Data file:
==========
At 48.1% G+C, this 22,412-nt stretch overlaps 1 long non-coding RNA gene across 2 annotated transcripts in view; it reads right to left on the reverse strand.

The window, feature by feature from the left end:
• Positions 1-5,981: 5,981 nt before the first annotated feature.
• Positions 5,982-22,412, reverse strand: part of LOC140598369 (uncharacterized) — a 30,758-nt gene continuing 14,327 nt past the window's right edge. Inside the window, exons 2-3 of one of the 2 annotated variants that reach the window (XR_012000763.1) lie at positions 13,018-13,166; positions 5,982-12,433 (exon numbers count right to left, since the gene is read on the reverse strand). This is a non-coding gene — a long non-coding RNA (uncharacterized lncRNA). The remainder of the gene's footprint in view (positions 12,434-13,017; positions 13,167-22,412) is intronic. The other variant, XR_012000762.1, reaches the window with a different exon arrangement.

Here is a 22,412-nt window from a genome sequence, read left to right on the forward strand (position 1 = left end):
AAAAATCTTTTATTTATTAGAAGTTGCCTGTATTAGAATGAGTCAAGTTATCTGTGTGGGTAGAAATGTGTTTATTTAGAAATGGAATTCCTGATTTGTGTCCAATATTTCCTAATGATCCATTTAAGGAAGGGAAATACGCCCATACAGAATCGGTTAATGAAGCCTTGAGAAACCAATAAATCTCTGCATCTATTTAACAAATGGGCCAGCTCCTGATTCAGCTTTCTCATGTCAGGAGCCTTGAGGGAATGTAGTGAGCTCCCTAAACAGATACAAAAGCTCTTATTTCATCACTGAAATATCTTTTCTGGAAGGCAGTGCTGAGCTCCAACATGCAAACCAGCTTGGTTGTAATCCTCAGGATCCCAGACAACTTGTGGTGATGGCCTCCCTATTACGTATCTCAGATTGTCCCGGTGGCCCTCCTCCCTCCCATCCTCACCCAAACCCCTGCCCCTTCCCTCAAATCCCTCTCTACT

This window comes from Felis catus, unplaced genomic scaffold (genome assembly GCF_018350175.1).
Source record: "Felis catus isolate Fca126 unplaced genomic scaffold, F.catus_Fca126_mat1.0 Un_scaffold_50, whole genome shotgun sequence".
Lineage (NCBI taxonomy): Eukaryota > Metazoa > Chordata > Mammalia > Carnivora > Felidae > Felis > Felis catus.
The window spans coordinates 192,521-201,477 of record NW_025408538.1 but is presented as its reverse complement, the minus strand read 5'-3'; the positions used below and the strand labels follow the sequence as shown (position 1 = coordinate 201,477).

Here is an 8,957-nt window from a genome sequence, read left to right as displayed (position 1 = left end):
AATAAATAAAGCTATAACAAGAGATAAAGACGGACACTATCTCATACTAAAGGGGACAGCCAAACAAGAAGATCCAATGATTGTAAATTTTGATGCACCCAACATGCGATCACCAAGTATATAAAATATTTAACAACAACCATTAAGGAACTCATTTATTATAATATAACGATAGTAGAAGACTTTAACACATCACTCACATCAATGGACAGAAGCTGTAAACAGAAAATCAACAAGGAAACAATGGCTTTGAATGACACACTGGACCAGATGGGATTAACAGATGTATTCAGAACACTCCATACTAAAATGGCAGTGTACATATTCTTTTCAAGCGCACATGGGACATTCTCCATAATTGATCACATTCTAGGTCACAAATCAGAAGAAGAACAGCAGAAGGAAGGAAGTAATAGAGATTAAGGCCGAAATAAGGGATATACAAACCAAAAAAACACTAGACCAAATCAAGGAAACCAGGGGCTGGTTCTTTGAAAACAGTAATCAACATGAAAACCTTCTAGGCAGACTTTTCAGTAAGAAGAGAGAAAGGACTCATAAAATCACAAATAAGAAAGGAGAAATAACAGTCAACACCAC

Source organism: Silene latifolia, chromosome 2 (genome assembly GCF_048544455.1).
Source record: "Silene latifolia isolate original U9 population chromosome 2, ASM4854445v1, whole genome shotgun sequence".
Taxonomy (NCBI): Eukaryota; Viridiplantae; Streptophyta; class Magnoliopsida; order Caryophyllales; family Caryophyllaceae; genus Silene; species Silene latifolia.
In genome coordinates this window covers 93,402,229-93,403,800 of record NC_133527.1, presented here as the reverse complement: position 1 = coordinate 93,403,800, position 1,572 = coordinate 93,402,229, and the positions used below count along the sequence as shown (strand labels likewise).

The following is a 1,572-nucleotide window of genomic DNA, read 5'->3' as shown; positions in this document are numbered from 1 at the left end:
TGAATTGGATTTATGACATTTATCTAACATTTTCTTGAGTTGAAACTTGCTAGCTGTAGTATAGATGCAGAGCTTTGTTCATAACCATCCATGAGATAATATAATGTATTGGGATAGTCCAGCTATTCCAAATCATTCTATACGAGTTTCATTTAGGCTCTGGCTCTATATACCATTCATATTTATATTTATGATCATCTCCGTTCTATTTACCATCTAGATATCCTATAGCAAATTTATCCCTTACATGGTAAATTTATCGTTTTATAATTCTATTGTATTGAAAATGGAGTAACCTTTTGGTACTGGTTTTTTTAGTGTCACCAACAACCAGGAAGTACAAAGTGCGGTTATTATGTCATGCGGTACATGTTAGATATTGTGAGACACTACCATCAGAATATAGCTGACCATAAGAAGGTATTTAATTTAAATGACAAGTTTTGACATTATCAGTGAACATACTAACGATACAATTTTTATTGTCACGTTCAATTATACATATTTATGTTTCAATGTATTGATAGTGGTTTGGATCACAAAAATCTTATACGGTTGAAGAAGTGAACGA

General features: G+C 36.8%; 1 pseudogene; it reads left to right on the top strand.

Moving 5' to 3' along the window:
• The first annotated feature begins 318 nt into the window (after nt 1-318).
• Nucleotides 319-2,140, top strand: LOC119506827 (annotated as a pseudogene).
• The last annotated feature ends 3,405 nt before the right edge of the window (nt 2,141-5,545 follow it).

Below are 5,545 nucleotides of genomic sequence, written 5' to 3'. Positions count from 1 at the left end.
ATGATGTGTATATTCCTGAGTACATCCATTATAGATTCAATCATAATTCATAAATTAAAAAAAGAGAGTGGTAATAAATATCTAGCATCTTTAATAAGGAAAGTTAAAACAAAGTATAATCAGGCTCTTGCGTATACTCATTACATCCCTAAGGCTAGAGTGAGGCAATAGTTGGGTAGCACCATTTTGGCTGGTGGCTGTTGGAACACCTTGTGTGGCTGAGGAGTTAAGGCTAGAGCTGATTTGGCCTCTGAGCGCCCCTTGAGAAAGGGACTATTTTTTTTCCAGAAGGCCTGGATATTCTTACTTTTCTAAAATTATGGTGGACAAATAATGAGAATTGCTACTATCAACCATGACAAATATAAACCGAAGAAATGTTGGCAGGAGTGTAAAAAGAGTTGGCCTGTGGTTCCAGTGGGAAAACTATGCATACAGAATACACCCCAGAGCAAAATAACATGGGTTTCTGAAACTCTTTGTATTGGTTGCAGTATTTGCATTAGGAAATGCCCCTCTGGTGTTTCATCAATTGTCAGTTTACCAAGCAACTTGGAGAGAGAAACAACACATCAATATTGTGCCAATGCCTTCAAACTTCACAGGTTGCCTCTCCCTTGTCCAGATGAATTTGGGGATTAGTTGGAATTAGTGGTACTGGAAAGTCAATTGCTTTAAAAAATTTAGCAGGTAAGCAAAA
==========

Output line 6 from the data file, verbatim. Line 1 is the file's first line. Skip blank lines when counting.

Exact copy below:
AAAAATCTTTTATTTATTAGAAGTTGCCTGTATTAGAATGAGTCAAGTTATCTGTGTGGGTAGAAATGTGTTTATTTAGAAATGGAATTCCTGATTTGTGTCCAATATTTCCTAATGATCCATTTAAGGAAGGGAAATACGCCCATACAGAATCGGTTAATGAAGCCTTGAGAAACCAATAAATCTCTGCATCTATTTAACAAATGGGCCAGCTCCTGATTCAGCTTTCTCATGTCAGGAGCCTTGAGGGAATGTAGTGAGCTCCCTAAACAGATACAAAAGCTCTTATTTCATCACTGAAATATCTTTTCTGGAAGGCAGTGCTGAGCTCCAACATGCAAACCAGCTTGGTTGTAATCCTCAGGATCCCAGACAACTTGTGGTGATGGCCTCCCTATTACGTATCTCAGATTGTCCCGGTGGCCCTCCTCCCTCCCATCCTCACCCAAACCCCTGCCCCTTCCCTCAAATCCCTCTCTACT